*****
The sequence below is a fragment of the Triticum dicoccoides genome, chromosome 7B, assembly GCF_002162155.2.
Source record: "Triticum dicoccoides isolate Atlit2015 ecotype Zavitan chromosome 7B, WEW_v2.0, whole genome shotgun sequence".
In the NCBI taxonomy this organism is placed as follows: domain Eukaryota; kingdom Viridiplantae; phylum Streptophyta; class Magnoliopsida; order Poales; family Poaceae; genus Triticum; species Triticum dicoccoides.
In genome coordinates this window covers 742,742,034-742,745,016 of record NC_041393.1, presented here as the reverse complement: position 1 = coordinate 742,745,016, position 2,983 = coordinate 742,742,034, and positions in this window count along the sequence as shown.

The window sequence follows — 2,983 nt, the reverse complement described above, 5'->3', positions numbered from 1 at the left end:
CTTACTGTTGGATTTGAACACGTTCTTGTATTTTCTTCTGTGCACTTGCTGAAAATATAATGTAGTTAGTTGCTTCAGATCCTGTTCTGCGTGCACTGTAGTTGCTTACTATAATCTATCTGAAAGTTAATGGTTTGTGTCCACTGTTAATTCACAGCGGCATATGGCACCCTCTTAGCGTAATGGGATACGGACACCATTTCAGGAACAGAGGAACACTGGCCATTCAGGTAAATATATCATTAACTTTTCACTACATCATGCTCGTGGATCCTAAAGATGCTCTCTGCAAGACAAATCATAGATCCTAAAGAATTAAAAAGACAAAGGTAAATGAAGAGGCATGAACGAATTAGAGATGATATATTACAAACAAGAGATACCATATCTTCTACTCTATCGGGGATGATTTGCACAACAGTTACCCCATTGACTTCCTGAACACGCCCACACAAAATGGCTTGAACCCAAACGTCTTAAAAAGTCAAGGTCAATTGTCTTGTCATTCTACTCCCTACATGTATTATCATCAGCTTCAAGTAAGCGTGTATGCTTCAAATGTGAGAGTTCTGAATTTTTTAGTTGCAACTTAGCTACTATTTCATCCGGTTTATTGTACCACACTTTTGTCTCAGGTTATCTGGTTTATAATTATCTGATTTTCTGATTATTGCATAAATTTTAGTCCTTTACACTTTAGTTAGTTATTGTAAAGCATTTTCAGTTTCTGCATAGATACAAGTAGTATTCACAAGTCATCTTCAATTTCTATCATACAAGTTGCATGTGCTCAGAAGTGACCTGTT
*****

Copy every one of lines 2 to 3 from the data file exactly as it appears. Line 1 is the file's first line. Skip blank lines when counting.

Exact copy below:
Source record: "Triticum dicoccoides isolate Atlit2015 ecotype Zavitan chromosome 7B, WEW_v2.0, whole genome shotgun sequence".
In the NCBI taxonomy this organism is placed as follows: domain Eukaryota; kingdom Viridiplantae; phylum Streptophyta; class Magnoliopsida; order Poales; family Poaceae; genus Triticum; species Triticum dicoccoides.